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What the Dickens is going on in Corbett?

Children's theater to present 'Oliver' this weekend
by: photo courtesy of Karen J. Howley William Vincent, left in top hat, plays the Artful Dodger as  J.J. Pen, center, playing Oliver, sings. Katherine Pen as Nancy and Taylor Fahlman as Bill Sikes, on right, listen in Corbett Children Theater’s “Oliver!”

Katherine Pen, 15, says it's difficult enough to act like you might betray someone, so what if that someone is your own brother?

Pen plays Nancy, girlfriend of the abusive burglar Bill Sykes in the famous 1960 musical 'Oliver!' Corbett Children's Theater will present the award-winning show this weekend in the Corbett Schools Multi-Purpose Building.

In the musical, based on Charles Dickens' novel 'Oliver Twist,' Nancy is torn between her maternal love for the orphan boy Oliver and her passion for the brutal, violent Bill who cares mainly for himself. The trio belongs to a gang of pickpockets.

Pen's brother, J.J., 11, plays Oliver, and she says it's hard to pretend she'd even consider ignoring her younger brother's welfare to please a bully. But this is acting.

'I just think of what I would do if I was in this situation,' she says. 'I think of the emotions, and I think of the situation Nancy is in and then I fill in my emotions.'

Pen says this is the biggest role she's ever played, and she was 'kind of nervous at first, but now that we've been rehearsing, I've gotten to know the other cast members, and we've become a family, and I've become more confident.'

She credited Angel Williams, the musical's director, for helping her act her part.

'She's really helped me find my own emotions and how to connect them with Nancy's - in doing that I think I've become more confident in myself doing this role.'

Consider yourself on stage

J.J. Pen said he wanted to play the Artful Dodger at first, and 'was actually fine with any part at all. I just love being in a show.'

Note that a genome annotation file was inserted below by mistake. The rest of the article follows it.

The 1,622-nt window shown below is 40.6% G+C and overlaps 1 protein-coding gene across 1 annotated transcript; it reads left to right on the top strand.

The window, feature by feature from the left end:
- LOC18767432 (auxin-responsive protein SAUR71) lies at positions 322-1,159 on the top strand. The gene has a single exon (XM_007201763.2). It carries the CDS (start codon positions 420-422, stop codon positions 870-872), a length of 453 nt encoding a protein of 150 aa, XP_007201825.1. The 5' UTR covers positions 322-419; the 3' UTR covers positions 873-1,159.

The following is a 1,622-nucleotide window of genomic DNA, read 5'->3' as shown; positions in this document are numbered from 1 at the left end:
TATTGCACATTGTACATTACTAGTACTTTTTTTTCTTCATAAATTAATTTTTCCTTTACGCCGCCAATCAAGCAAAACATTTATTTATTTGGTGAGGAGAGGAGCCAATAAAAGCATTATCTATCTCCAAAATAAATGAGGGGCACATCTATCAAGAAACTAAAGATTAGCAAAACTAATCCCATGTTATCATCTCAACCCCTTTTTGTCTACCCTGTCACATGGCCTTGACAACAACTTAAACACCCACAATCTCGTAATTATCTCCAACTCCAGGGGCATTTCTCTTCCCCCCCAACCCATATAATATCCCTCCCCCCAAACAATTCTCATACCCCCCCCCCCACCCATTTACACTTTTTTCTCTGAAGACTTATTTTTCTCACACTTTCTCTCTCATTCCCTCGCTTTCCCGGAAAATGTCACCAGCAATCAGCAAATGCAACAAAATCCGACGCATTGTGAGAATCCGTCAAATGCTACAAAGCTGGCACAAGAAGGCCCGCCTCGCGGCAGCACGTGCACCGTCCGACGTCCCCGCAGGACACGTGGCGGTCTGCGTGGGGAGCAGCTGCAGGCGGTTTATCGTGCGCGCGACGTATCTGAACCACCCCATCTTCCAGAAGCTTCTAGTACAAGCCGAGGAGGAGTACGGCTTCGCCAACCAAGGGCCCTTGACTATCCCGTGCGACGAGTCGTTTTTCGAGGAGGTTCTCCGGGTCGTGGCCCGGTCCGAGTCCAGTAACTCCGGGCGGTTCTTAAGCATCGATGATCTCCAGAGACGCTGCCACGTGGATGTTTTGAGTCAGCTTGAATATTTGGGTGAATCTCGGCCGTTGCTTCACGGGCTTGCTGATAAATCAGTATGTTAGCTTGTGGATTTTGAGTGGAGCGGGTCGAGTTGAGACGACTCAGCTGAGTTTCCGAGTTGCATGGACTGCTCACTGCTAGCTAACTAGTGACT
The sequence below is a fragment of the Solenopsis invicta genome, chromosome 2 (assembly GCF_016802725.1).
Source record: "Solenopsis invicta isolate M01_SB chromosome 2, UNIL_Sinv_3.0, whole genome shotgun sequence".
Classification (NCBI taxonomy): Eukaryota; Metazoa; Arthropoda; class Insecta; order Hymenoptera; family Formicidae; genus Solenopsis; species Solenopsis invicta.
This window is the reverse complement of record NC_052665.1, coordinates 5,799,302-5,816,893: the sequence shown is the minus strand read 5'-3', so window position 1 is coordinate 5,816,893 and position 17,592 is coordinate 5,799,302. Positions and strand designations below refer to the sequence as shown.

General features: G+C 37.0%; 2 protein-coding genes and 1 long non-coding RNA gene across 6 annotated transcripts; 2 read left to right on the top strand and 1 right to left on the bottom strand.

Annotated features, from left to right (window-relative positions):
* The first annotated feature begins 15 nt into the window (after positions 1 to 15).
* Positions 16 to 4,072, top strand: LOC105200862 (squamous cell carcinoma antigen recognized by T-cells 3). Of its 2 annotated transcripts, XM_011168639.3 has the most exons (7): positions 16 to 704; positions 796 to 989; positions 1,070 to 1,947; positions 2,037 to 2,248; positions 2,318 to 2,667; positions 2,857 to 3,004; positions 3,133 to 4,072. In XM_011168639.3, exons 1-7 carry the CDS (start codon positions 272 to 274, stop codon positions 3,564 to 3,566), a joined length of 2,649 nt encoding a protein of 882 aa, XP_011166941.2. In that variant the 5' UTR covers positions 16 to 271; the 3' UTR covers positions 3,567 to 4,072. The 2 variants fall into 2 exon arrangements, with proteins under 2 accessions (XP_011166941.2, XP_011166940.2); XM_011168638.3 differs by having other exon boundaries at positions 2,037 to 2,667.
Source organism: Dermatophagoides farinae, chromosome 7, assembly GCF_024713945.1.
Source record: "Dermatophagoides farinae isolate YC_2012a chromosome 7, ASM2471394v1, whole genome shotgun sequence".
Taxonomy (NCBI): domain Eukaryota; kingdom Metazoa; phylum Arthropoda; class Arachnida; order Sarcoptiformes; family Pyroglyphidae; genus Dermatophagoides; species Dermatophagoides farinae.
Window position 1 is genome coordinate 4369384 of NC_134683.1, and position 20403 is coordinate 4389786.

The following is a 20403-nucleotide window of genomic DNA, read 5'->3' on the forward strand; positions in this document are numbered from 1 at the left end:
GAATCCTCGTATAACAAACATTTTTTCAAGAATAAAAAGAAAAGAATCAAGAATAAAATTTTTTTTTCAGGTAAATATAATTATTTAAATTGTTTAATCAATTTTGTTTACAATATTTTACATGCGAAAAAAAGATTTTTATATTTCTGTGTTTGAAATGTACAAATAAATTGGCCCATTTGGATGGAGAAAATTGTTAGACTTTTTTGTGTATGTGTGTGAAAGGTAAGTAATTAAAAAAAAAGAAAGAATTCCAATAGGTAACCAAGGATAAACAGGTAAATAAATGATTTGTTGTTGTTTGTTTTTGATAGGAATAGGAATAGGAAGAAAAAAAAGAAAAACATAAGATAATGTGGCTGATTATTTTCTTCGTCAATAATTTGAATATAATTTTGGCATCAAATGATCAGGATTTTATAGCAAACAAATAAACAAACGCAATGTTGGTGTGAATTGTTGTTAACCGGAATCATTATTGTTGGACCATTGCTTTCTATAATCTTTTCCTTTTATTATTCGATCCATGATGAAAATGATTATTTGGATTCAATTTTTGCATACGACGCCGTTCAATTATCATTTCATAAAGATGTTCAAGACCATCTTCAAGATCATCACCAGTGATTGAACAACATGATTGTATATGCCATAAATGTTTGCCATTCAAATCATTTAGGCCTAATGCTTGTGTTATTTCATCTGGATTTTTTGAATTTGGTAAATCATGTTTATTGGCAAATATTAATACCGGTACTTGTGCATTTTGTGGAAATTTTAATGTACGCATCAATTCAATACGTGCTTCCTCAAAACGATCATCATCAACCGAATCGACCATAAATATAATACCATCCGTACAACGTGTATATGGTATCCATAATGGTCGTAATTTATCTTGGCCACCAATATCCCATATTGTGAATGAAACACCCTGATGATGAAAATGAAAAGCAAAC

However, now that he's the musical main character, he's come to enjoy singing such famous songs as 'Where Is Love?'

'In the workhouse and the atmosphere he's in at that point in the show, he doesn't feel love, and all he wants is someone to love him, someone to take care of him,' J.J. says.

He's also moved by Oliver's generous spirit.

'If they're mean to him or lie to him, he sees the best in people and he just trusts them,' J.J. says.

The jerk

Taylor Fahlman, 17, on the other hand, has the honor of playing Sikes, whom he calls 'kind of a jerk,' though one for whom an audience can have a grain of sympathy.

'He really didn't grow up with any family,' Fahlman says of his character. 'He kind of has this need to prove that he's the best. He's grown into this tyrannical bully to everyone all around.'

Fahlman says it's a difficult role that runs counter to his character.

'I'm generally not a mean person,' the young actor says. 'I try to be nice to everyone around me. It's hard for me to get into a mean spirit for this character.'

However, like Katherine Pen, Fahlman says he's learning to walk a mile in his character's shoes.

'He desperately wants to show everyone that he's the best, and he has no other option to do that except through force,' he says.

Logan McGown, 16, a junior at Corbett High, plays Fagin, the somewhat comical pickpocket who's always tempted to go straight.

'He's good, but he's bad, but he's quirky,' McGown says of his character.

He adds that Fagin gets to act kind of goofy and uses a lot of body movements.

'It's definitely challenging,' McGown says, noting he's taking a heavy load of courses this year and playing euphonium in the school band, so rehearsing can be taxing.

'But I can look back on it and say that was worth it, that was worth the sweat and pain,' he says.

Giving back

Meanwhile, Josh Johnson, 19, a 2010 graduate of Corbett High School, acted in several Corbett plays over the years and is assistant director on 'Oliver.' He says it's quite a change to go from being on stage to helping young actors do the job he's used to doing.

'Once the show starts there's nothing we can do,' he says. 'We have to just hand that over to the actors.'

He's quite confident, however, that the young thespians in 'Oliver!' are up to the task, and adds that he believes the audience will come away the better for having seen the musical.

'Even if their life is really, really crappy, they can say, 'at the end of the day I'm still alive. I can get through this.' '

Oliver

WHAT: Corbett Children's Theater presents 'Oliver'

WHEN: 7 p.m. Thursday and Friday, Nov. 17-18; 1 and 7 p.m. Saturday, Nov. 19; 3 p.m. Sunday, Nov. 20

WHERE: Corbett Schools Multi-Purpose Building, 35800 E. Historic Columbia River Highway

COST: $9 adults, $7 students and seniors

INFO: 503-261-4266, corbettchildrenstheater.com